Ethereum Development Update: London Hardfork

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The Ethereum network is set to download some upgrades via a planned hard-fork named “London” on August 4, 2021. A hard-fork changes the rules of a blockchain-based network in such a way that the changes render older versions of the client software incompatible with the new, upgraded version of the client software. Network participants who fail to download the changes will be disconnected from the other participants that are running clients that have incorporated the new rules. These participants will effectively be operating on separate chains. At this time there is no evidence of a large faction that intends to not upgrade. A notable split seems highly unlikely but is never fully out of the question.

EIPs included in the London Upgrade:

  • EIP-1559: An architecting of the fee market designed to improve the user experience which also happens to harden ETH monetary policy.
  • EIP-3559: The Difficulty Bomb has been delayed to December 2021.
  • EIP-3529: Reduction in gas refunds on operations whose benefits don’t justify the costs.
  • EIP-3541: A reformatting of smart contract byte code to help guarantee their validity.
  • EIP-3198: Addition of the Base-fee opcode which is a crucial part of the new fee architecture outlined in EIP-1559.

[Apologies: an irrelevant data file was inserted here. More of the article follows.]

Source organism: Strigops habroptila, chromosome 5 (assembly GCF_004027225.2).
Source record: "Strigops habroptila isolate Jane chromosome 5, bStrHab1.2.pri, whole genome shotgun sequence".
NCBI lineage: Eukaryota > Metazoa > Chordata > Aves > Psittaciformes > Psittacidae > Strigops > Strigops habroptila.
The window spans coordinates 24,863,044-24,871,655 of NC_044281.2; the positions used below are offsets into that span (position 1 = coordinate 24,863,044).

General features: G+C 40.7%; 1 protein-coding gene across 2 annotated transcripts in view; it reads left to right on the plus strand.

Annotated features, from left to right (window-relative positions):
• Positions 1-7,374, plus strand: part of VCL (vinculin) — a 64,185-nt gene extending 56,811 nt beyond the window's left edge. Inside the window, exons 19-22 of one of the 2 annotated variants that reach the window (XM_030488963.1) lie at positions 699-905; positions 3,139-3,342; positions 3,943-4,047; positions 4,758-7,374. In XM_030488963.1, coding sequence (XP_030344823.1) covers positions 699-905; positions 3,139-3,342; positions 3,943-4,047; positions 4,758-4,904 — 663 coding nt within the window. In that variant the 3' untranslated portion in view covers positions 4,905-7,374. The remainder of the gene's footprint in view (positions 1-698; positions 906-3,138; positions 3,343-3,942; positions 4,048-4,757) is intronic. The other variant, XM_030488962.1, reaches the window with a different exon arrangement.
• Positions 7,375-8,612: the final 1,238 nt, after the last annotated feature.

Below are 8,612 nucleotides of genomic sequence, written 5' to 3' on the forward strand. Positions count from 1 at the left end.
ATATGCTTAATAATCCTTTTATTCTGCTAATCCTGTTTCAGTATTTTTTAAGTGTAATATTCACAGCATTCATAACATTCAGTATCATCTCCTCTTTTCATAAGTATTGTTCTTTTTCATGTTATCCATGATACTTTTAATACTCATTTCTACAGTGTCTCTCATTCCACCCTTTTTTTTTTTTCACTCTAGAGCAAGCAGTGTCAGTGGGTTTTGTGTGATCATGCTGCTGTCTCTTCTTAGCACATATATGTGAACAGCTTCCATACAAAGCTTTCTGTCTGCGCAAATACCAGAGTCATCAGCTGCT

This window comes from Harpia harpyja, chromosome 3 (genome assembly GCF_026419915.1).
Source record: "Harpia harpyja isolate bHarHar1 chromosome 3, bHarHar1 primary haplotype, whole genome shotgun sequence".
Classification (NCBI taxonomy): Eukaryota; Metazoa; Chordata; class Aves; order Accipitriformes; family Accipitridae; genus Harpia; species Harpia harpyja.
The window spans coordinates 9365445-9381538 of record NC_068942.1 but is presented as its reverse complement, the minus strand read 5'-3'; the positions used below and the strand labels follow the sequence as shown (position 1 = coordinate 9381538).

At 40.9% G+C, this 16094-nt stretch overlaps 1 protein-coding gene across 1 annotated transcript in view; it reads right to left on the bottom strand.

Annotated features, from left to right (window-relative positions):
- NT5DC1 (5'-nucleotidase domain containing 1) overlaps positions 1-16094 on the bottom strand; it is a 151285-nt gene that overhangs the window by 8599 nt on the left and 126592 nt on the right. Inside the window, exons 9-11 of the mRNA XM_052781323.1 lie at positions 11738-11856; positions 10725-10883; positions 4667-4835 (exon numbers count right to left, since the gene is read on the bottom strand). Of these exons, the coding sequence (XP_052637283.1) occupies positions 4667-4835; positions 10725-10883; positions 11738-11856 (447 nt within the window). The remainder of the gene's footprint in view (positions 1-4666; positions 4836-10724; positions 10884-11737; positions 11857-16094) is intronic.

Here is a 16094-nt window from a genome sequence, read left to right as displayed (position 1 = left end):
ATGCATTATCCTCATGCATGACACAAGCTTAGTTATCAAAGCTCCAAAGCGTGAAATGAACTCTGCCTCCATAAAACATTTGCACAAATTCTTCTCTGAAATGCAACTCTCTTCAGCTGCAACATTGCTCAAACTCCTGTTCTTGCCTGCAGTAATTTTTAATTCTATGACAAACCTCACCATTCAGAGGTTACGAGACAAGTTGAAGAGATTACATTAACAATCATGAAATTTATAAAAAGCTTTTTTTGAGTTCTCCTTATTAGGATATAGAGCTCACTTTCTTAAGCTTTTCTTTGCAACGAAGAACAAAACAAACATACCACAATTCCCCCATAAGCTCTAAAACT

EIP-1559

In a previous post, we described EIP-1559 in some detail, as it is the most radical and highly anticipated change to Ethereum within the London upgrade.

The TL/DR version of that post:

Ethereum users (wallets & advanced users) currently bid a gas price and set a gas limit for every transaction. Post-EIP-1559 users will bid a price for a Base-fee (minimum fee to get in the next block), include an Inclusion-fee (miner fee or tip), and a Cap-fee (max fee payment).

The protocol adjusts the Base-fee to bring blocks to a long-term average of half full, meaning if the previous block is less than half full the Base-fee will be decremented down in proportion to its distance away from being half full. If the block is more than half full, the Base-fee will be incremented up in proportion to its distance away from being half full. However, these changes in the Base-fee are bounded to 12.5% adjustments in either direction, which limits the range of Base-fee price hikes or price drops, making the job of fee estimation easier for wallets and users.

If a user pays the minimum Base-fee of a particular block and includes a miner tip of at least 1 gwei, they have very high assurances that their transaction will be included in that block.